Elephants in Masai mara are hard to miss, the Mara reserve boosts with the highest number of forest elephants that can be seen during the nature walks or game drive in Masai mara. The elephants are one of the most prolific animals in the Mara, the African Elephant is an intelligent, sociable and familial animal, and despite the threat it attracts due to its Ivory, the reserve has still got the biggest number of elephants roaming in the forest. African Elephants are the world’s largest land animals, weighing up to 6.6 tons.
Rhino (Rhinocerotidae)
Masai mara has got a population of about 30-50 Rhinos, the park is a home to Black Rhino. Compared to the white Rhinos, the Black Rhinos are slightly smaller, while in Kenya, the white Rhinos are found in Lake Nakuru. Rhinoceros is the proper name for the Rhino, and this animal is one of any five extant species of odd-toed ungulates in the family Rhinocerotidae, as well as any of the numerous extinct species. Black rhinos are smaller than white rhinos, and there is actually no colour difference between them at all. Black rhinos use their horns during mating and fighting, as well as when defending themselves from predators. They also use their hooked lip to browse shrubs and prefer thick bush habitat.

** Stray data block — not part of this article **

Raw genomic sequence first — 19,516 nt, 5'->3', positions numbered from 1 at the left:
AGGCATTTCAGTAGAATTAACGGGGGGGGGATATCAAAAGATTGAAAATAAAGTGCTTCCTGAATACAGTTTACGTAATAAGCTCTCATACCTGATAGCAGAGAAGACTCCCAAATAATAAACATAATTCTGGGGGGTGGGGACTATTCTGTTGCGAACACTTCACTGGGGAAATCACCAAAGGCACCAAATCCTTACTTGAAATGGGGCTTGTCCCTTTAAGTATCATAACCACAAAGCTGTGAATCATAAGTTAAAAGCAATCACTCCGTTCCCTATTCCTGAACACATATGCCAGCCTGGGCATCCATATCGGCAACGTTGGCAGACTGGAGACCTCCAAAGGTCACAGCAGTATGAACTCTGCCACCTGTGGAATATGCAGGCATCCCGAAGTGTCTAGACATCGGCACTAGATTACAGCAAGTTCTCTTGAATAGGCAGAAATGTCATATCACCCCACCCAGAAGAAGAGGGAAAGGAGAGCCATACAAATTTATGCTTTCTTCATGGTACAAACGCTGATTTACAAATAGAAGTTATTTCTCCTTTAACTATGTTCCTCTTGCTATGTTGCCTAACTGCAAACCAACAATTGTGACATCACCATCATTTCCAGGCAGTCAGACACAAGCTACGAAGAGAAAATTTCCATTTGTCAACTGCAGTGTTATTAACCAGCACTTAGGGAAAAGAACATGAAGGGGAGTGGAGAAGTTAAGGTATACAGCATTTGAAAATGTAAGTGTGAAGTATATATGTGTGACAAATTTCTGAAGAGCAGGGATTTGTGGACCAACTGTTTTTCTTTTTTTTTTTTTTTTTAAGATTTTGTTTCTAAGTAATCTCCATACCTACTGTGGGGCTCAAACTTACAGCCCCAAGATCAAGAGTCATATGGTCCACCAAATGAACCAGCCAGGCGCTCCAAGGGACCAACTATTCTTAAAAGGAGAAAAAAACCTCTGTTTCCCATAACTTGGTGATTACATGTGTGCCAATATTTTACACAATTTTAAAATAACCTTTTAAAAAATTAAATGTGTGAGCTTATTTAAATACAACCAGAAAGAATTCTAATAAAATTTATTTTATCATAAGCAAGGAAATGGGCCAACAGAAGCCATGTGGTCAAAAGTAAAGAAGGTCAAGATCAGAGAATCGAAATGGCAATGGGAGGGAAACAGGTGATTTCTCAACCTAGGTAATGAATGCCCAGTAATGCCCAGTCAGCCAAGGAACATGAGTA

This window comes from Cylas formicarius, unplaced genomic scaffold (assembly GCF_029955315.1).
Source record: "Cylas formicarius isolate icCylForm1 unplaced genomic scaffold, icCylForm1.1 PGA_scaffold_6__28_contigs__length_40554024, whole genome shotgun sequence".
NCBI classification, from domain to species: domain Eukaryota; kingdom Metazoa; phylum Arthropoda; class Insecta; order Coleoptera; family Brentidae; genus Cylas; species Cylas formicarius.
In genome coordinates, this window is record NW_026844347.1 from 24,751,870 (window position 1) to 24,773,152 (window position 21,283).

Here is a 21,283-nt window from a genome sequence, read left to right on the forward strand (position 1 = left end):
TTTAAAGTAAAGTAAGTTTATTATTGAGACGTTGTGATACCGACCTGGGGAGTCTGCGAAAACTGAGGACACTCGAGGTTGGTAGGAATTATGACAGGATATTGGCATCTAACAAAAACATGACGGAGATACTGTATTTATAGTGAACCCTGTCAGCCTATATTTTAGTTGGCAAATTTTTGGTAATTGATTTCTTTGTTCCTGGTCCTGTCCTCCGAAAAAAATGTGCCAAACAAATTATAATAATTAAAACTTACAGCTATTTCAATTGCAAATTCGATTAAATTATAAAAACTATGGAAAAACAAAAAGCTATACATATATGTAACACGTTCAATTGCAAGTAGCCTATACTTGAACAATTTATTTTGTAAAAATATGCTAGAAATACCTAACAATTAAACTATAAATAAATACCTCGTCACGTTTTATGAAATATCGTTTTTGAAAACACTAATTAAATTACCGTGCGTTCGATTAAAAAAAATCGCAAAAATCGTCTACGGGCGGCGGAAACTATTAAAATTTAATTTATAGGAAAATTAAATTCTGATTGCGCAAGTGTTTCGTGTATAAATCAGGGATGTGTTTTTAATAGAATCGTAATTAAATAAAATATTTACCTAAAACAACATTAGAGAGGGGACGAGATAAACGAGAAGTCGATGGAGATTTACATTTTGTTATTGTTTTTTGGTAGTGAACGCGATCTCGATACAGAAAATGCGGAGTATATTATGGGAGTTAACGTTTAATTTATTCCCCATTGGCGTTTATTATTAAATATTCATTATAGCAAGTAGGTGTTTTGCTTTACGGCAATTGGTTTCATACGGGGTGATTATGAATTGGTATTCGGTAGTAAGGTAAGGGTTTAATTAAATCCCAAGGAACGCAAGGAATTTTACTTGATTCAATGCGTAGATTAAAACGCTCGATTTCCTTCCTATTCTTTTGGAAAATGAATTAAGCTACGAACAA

Leopard (Panthera pardus)
The leopard are mainly nocturnal animals often sighted during the evening game drives in Masai mara, the night time is when the nocturnal animals come out searching for food. The Leopard is counted as one of the Big Cats and is one of the five species in the genus Panthera. Masai mara is the host to the biggest number of leopards and also one top national reserve in Africa where you can’t miss to see the leopard. Besides the Mara, they are also found in other parks in Kenya. these elusive animals are nonetheless listed as vulnerable on the IUCN Red List because leopard populations are threatened by human encroachment and habitat loss. Leopards almost always hunt on their own and natural they are shy and prefer hunting at night.
African Buffalo (Syncerus caffer)